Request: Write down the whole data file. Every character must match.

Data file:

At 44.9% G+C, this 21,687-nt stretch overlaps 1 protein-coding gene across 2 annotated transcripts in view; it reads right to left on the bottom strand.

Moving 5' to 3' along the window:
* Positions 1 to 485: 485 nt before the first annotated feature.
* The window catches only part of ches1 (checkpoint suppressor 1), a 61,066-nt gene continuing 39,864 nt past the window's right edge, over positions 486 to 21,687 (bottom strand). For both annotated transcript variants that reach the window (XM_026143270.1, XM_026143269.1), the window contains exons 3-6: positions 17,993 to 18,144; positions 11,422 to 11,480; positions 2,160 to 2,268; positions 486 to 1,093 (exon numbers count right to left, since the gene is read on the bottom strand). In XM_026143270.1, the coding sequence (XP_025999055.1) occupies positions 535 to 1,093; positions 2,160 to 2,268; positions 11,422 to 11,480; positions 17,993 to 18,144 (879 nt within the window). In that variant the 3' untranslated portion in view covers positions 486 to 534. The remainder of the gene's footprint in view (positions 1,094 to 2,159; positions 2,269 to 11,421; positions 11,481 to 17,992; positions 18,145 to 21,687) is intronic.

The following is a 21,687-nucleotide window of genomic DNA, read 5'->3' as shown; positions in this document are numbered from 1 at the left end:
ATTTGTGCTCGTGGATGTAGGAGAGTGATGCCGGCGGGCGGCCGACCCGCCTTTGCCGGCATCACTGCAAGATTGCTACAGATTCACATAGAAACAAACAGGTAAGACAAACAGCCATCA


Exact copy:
At 44.9% G+C, this 21,687-nt stretch overlaps 1 protein-coding gene across 2 annotated transcripts in view; it reads right to left on the bottom strand.

Moving 5' to 3' along the window:
* Positions 1 to 485: 485 nt before the first annotated feature.
* The window catches only part of ches1 (checkpoint suppressor 1), a 61,066-nt gene continuing 39,864 nt past the window's right edge, over positions 486 to 21,687 (bottom strand). For both annotated transcript variants that reach the window (XM_026143270.1, XM_026143269.1), the window contains exons 3-6: positions 17,993 to 18,144; positions 11,422 to 11,480; positions 2,160 to 2,268; positions 486 to 1,093 (exon numbers count right to left, since the gene is read on the bottom strand). In XM_026143270.1, the coding sequence (XP_025999055.1) occupies positions 535 to 1,093; positions 2,160 to 2,268; positions 11,422 to 11,480; positions 17,993 to 18,144 (879 nt within the window). In that variant the 3' untranslated portion in view covers positions 486 to 534. The remainder of the gene's footprint in view (positions 1,094 to 2,159; positions 2,269 to 11,421; positions 11,481 to 17,992; positions 18,145 to 21,687) is intronic.

The following is a 21,687-nucleotide window of genomic DNA, read 5'->3' as shown; positions in this document are numbered from 1 at the left end:
ATTTGTGCTCGTGGATGTAGGAGAGTGATGCCGGCGGGCGGCCGACCCGCCTTTGCCGGCATCACTGCAAGATTGCTACAGATTCACATAGAAACAAACAGGTAAGACAAACAGCCATCA